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08 Oct

TBT: Are ancillary departments the key to an improved patient experience?

TBT: Are ancillary departments the key to an improved patient experience?

Having spent much of my career developing and implementing Ancillary services operations for Integrated Delivery Networks (IDNs), I have a deep rooted appreciation for the impact these dedicated people can have on the patient experience. These support service departments can include:

Early in my career the organizational view of these departments was they are important but not mission critical. Today – there is a greater appreciation of the positive impact this group of departments has and in some healthcare systems they are referred to as Hospitality Services.

So what’s different today? HCAHPS focus on the experience and perceptions of the patient for one and the realization that perceptions can be influenced through good or poor service.  

30% of the HCAHPS questionnaire addresses the patient’s experience

100% is based on the patient’s perception of the care they received

Now think about your personal customer experience (I hope the purist will forgive the correlation of patient to customer) in any retail experience.  

  • Does it matter to you how you are treated?
  • What about the friendliness of the staff, their appearance, their willingness (or not) to help?
  • How about your ability to find your way to the purchase of your desire in a large department store – easy, difficult, frustrating?  

Similar components of the patient’s experience are also being evaluated and it is being discovered that in many ways the Ancillary departments are influencing and contributing to the perceptions established by the patients and their families.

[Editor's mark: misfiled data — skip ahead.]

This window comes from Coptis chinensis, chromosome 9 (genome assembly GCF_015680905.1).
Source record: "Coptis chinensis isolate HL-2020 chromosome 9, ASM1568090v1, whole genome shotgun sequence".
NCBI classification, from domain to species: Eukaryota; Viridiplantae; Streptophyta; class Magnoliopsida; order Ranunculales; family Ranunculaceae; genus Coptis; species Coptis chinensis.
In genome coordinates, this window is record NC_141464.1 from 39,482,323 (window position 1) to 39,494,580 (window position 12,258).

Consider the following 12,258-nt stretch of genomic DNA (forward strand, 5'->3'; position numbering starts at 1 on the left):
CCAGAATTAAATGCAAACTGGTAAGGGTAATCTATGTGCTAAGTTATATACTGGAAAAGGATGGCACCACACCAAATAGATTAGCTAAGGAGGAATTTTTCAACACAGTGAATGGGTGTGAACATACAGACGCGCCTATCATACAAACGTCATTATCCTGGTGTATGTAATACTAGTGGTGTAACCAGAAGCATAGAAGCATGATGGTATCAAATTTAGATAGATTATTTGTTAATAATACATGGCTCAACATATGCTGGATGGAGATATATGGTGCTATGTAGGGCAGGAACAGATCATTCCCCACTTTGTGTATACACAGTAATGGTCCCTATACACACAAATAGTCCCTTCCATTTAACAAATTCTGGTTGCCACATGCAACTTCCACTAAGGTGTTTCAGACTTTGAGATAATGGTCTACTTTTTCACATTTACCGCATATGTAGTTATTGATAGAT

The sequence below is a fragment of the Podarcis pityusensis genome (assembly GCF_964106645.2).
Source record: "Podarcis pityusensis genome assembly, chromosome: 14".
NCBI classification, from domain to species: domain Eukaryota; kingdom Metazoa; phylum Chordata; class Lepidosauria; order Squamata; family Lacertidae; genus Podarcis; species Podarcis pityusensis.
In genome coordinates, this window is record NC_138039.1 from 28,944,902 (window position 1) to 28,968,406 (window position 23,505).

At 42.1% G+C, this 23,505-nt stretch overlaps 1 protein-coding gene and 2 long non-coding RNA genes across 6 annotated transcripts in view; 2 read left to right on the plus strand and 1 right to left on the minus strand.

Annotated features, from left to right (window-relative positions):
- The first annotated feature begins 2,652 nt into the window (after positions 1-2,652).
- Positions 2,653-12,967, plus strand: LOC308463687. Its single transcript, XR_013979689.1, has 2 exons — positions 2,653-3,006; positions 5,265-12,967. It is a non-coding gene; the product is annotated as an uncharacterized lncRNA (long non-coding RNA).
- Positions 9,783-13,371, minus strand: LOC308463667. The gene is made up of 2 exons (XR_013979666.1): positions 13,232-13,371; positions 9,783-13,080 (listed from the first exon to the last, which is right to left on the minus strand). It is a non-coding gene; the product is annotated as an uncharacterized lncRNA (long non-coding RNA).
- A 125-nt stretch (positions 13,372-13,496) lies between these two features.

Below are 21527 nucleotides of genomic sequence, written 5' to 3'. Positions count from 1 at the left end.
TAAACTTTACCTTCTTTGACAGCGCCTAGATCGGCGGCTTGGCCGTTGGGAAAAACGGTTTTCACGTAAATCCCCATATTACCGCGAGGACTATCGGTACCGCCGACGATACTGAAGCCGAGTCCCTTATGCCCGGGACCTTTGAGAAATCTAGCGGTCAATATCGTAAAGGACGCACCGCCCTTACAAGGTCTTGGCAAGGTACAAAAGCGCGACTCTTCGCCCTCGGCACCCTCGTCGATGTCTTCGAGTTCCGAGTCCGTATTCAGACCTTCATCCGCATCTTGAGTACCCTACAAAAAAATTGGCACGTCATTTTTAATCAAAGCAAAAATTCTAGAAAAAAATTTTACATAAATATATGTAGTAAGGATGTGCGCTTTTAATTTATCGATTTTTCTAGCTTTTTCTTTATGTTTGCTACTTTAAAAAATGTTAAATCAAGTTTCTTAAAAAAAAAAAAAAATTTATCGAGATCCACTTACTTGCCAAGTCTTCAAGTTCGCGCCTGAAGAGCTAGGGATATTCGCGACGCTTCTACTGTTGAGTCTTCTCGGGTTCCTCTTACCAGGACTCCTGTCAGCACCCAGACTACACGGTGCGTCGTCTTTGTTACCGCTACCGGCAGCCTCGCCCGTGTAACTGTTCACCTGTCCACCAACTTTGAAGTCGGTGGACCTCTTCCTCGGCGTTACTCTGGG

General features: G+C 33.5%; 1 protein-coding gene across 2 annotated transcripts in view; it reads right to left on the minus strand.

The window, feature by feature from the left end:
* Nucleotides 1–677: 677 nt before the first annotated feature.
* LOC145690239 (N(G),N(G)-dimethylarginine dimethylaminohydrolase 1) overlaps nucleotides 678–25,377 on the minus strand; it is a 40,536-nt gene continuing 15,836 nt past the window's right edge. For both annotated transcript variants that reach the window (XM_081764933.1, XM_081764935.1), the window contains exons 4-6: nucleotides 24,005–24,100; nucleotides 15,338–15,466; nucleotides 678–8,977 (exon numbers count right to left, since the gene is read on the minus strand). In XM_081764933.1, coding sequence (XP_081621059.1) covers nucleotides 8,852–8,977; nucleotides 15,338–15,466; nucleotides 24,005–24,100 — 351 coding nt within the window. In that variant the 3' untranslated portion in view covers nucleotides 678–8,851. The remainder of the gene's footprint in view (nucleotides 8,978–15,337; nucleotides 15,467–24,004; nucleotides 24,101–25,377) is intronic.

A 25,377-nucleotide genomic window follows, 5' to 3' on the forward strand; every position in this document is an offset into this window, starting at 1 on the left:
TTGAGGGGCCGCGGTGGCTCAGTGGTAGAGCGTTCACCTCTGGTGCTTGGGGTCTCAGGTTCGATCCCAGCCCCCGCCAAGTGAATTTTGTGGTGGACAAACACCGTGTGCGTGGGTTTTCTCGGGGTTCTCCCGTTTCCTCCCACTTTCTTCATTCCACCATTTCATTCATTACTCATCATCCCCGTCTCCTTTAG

If by chance you were a patient recently (hope all is well today if yes) were you:

  • Offered a “room service” experience for your food service similar to a hotel? 
  • Did the food service team member refer to him/herself as your host/hostess.
  • Was their uniform a little sharper maybe even having a formal flair?
  • When the housekeeping team provides cleaning services for your room did they enter with courtesy and a friendly greeting?  
  • As they were leaving the room did they offer to provide any additional service to make you comfortable – because they had the time?  How did they look?  Where they dressed in a commonly seen scrub uniform or where they dressed professionally and differently than the medical care team?

If you had this hospitality experience how did it make you feel? Or – more importantly - how did it shape your perception of the care you received?  

Here’s my point… Healthcare leadership’s understanding of the patient’s experience is evolving.  They are paying more attention to the many (and often more difficult to measure) subtleties that make up the complete experience.  The patient’s perception of the care received is their image and their brand and done well can contribute to their overall mission of care to the communities they serve.  Their evolution of understanding is also including the important role that the Ancillary department staff is playing in shaping the patient’s experience and perceptions through their actions, interactions and appearance.

Bottom line: Pay attention to those who pay attention to the detail…

Have you recently been to a hospital? Have you noticed changes through-out the facility to improve the patient experience – especially in the Ancillary departments mentioned above?  Comment below to let us know what you experienced.

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